2. This court reviews summary judgment decisions de novo, viewing the facts and all reasonable inferences from those facts in the light most favorable to the nonmoving party. Anderson v. State Farm Mutual Ins. Co., 101 Wash.App. 323, 329, 2 P.3d 1029 (2000). Summary judgment is appropriate when there is no genuine issue of material fact and the moving party is entitled to a judgment as a matter of law. CR 56(c).
3. Keller v. City of Spokane, 146 Wash.2d 237, 249, 44 P.3d 845 (2002).
4. Leroy v. The State of Washington, 124 Wash.App. 65, 68-69, 98 P.3d 819 (2004) (citing Wright v. Kennewick, 62 Wash.2d 163, 167, 381 P.2d 620 (1963); Bird v. Walton, 69 Wash.App. 366, 368, 848 P.2d 1298 (1993)).
5. Nibarger v. Seattle, 53 Wash.2d 228, 229, 332 P.2d 463 (1958). See also Bird, 69 Wash.App. at 368, 848 P.2d 1298 (applying Nibarger rule to counties and state). Notice may be actual or constructive. Nibarger, 53 Wash.2d at 230, 332 P.2d 463. Only actual notice is at issue here.
6. Leroy, 124 Wash.App. at 68, 98 P.3d 819.
7. Id. at 67, 98 P.3d 819 (internal quotation marks omitted).
8. Id. at 70, 98 P.3d 819.
10. Br. of Resp't at 40.
11. Halleran v. Nu West, Inc., 123 Wash.App. 701, 717, 98 P.3d 52 (2004) (“Foreseeability limits the scope of a duty, but it does not independently create a duty.”).
12. 62 Wash.2d 195, 200, 381 P.2d 966 (1963). A fundamental issue in that case was whether a driver in an accident was acting within the course of his employment at the time. The driver's testimony denying that fact was impeached because he admitted in his answer that he was acting in the course of his employment and had made a claim for worker's compensation. The driver then abandoned his claim and amended his answer to deny his status at the time of the accident. On deposition, he and his wife also expressed fear that he would lose his job. Id. at 198, 381 P.2d 966.This case is unlike Balise. There, the driver's initial answer and compensation claim provided factual evidence that undermined his later testimony. Here, there is no evidence to refute Newcomb's testimony that he observed no ice on the road.Additionally, we have since questioned Balise's holding where impeachment evidence relied upon by the plaintiff will not carry the plaintiff's burden of proof at trial. See Kamla v. The Space Needle Corp., 105 Wash.App. 123, 129-30, 19 P.3d 461 (2001) (“Balise appears to be inconsistent with more recent cases regarding the proper standard for granting motions for summary judgment.”), overruled in part on other grounds, 147 Wash.2d 114, 52 P.3d 472 (2002). Since a defendant without the burden of proof may move for summary judgment based on nothing more than the absence of evidence to support the plaintiff's case, the nonmoving party should not be able to escape summary judgment simply by impeaching the defendant's witness without providing proof sufficient to prove the plaintiff's case. See Young v. Key Pharms. Inc., 112 Wash.2d 216, 225 n. 1, 770 P.2d 182 (1989).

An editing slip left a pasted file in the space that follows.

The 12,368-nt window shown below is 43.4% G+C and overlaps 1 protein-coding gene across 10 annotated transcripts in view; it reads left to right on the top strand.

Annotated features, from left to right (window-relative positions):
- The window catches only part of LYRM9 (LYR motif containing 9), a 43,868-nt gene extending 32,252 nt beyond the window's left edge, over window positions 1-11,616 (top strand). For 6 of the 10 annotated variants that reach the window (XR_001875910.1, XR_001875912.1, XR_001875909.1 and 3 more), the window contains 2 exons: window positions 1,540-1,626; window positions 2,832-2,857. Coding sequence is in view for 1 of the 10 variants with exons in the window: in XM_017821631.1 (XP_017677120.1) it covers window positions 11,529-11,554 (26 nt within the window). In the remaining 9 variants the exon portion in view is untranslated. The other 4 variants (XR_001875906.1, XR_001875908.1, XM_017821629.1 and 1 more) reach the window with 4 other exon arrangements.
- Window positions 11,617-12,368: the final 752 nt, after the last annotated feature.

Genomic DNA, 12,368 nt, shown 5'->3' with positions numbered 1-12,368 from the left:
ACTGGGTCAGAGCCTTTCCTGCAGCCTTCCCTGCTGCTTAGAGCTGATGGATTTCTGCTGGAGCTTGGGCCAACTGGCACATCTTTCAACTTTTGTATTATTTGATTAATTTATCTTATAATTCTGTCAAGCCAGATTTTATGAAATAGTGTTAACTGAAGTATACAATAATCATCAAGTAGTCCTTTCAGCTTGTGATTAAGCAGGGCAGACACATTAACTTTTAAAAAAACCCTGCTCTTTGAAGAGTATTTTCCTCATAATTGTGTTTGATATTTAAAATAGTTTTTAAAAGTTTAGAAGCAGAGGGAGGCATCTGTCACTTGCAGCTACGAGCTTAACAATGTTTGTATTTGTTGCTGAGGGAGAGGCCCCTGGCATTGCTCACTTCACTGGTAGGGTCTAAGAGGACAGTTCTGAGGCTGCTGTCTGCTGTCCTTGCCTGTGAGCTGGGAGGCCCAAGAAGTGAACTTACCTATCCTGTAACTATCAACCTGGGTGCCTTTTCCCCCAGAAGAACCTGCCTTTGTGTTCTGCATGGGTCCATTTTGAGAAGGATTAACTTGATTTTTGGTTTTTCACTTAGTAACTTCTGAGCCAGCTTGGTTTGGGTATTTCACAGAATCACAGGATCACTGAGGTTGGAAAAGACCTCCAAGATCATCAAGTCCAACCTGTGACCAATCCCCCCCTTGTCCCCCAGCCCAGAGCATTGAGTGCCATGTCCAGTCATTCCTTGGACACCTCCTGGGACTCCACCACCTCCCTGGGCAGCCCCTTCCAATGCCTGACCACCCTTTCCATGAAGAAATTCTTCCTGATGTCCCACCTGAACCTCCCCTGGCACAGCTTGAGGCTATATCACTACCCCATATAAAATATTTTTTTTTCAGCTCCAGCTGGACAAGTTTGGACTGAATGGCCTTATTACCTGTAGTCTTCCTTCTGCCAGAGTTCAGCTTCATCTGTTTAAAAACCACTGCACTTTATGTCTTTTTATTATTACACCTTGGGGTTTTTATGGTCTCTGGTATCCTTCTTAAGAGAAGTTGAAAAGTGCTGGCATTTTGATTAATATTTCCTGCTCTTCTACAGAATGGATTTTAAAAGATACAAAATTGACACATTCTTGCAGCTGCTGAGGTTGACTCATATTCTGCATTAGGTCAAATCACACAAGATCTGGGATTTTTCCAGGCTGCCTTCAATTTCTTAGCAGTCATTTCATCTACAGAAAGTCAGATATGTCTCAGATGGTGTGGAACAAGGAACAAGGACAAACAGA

13. Howell v. Spokane & Inland Empire Blood Bank, 117 Wash.2d 619, 626, 818 P.2d 1056 (1991).
14. Id. at 627, 818 P.2d 1056 (quoting Amend v. Bell, 89 Wash.2d 124, 129, 570 P.2d 138 (1977)).
WE CONCUR: SCHINDLER, C.J., and LAU, J.